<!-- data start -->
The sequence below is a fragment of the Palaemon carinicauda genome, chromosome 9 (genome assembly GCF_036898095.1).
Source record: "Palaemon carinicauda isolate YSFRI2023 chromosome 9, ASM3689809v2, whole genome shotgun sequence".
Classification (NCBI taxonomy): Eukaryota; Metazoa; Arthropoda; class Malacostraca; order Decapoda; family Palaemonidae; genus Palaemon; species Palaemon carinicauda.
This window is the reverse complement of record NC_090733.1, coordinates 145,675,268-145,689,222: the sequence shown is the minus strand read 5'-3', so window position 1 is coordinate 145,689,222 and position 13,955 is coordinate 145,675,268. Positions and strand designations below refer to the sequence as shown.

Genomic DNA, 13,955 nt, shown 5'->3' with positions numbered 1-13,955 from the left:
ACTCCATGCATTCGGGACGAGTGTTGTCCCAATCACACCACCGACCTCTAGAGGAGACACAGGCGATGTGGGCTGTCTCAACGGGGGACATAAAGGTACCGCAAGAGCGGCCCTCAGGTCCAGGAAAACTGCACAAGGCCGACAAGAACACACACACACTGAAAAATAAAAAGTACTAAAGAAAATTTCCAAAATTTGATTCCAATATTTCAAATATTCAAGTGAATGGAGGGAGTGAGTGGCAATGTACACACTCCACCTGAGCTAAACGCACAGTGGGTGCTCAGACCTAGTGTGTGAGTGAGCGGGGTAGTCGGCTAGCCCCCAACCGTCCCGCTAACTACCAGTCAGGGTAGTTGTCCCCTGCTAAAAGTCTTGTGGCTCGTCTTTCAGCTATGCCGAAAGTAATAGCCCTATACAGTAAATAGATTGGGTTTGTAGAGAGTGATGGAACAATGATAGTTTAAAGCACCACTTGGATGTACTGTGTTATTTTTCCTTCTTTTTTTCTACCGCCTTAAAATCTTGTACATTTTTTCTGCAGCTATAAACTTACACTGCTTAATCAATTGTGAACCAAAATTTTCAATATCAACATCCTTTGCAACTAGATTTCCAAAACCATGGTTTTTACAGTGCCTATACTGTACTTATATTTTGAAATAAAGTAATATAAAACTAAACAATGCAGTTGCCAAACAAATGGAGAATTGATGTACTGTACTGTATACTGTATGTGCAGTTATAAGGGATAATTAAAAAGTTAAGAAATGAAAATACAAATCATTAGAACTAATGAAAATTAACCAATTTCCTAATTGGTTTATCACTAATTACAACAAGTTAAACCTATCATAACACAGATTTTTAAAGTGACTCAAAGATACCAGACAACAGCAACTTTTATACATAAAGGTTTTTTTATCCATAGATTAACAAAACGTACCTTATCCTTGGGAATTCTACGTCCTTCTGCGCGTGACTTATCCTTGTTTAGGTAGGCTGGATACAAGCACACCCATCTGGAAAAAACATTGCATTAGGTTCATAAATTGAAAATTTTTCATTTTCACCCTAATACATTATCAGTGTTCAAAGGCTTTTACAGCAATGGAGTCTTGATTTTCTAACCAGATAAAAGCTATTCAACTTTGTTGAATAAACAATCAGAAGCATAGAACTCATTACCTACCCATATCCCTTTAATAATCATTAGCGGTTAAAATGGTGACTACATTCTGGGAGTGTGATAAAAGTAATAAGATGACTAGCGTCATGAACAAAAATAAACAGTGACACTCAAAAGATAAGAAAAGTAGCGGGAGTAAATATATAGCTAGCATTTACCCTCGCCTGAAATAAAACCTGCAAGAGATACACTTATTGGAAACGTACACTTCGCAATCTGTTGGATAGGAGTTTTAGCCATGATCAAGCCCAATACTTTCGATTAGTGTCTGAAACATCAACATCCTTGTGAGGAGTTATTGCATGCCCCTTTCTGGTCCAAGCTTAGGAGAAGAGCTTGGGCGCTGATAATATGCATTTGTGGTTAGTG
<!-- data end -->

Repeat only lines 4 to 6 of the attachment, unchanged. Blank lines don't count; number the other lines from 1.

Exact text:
This window is the reverse complement of record NC_090733.1, coordinates 145,675,268-145,689,222: the sequence shown is the minus strand read 5'-3', so window position 1 is coordinate 145,689,222 and position 13,955 is coordinate 145,675,268. Positions and strand designations below refer to the sequence as shown.

Genomic DNA, 13,955 nt, shown 5'->3' with positions numbered 1-13,955 from the left:
ACTCCATGCATTCGGGACGAGTGTTGTCCCAATCACACCACCGACCTCTAGAGGAGACACAGGCGATGTGGGCTGTCTCAACGGGGGACATAAAGGTACCGCAAGAGCGGCCCTCAGGTCCAGGAAAACTGCACAAGGCCGACAAGAACACACACACACTGAAAAATAAAAAGTACTAAAGAAAATTTCCAAAATTTGATTCCAATATTTCAAATATTCAAGTGAATGGAGGGAGTGAGTGGCAATGTACACACTCCACCTGAGCTAAACGCACAGTGGGTGCTCAGACCTAGTGTGTGAGTGAGCGGGGTAGTCGGCTAGCCCCCAACCGTCCCGCTAACTACCAGTCAGGGTAGTTGTCCCCTGCTAAAAGTCTTGTGGCTCGTCTTTCAGCTATGCCGAAAGTAATAGCCCTATACAGTAAATAGATTGGGTTTGTAGAGAGTGATGGAACAATGATAGTTTAAAGCACCACTTGGATGTACTGTGTTATTTTTCCTTCTTTTTTTCTACCGCCTTAAAATCTTGTACATTTTTTCTGCAGCTATAAACTTACACTGCTTAATCAATTGTGAACCAAAATTTTCAATATCAACATCCTTTGCAACTAGATTTCCAAAACCATGGTTTTTACAGTGCCTATACTGTACTTATATTTTGAAATAAAGTAATATAAAACTAAACAATGCAGTTGCCAAACAAATGGAGAATTGATGTACTGTACTGTATACTGTATGTGCAGTTATAAGGGATAATTAAAAAGTTAAGAAATGAAAATACAAATCATTAGAACTAATGAAAATTAACCAATTTCCTAATTGGTTTATCACTAATTACAACAAGTTAAACCTATCATAACACAGATTTTTAAAGTGACTCAAAGATACCAGACAACAGCAACTTTTATACATAAAGGTTTTTTTATCCATAGATTAACAAAACGTACCTTATCCTTGGGAATTCTACGTCCTTCTGCGCGTGACTTATCCTTGTTTAGGTAGGCTGGATACAAGCACACCCATCTGGAAAAAACATTGCATTAGGTTCATAAATTGAAAATTTTTCATTTTCACCCTAATACATTATCAGTGTTCAAAGGCTTTTACAGCAATGGAGTCTTGATTTTCTAACCAGATAAAAGCTATTCAACTTTGTTGAATAAACAATCAGAAGCATAGAACTCATTACCTACCCATATCCCTTTAATAATCATTAGCGGTTAAAATGGTGACTACATTCTGGGAGTGTGATAAAAGTAATAAGATGACTAGCGTCATGAACAAAAATAAACAGTGACACTCAAAAGATAAGAAAAGTAGCGGGAGTAAATATATAGCTAGCATTTACCCTCGCCTGAAATAAAACCTGCAAGAGATACACTTATTGGAAACGTACACTTCGCAATCTGTTGGATAGGAGTTTTAGCCATGATCAAGCCCAATACTTTCGATTAGTGTCTGAAACATCAACATCCTTGTGAGGAGTTATTGCATGCCCCTTTCTGGTCCAAGCTTAGGAGAAGAGCTTGGGCGCTGATAATATGCATTTGTGGTTAGTG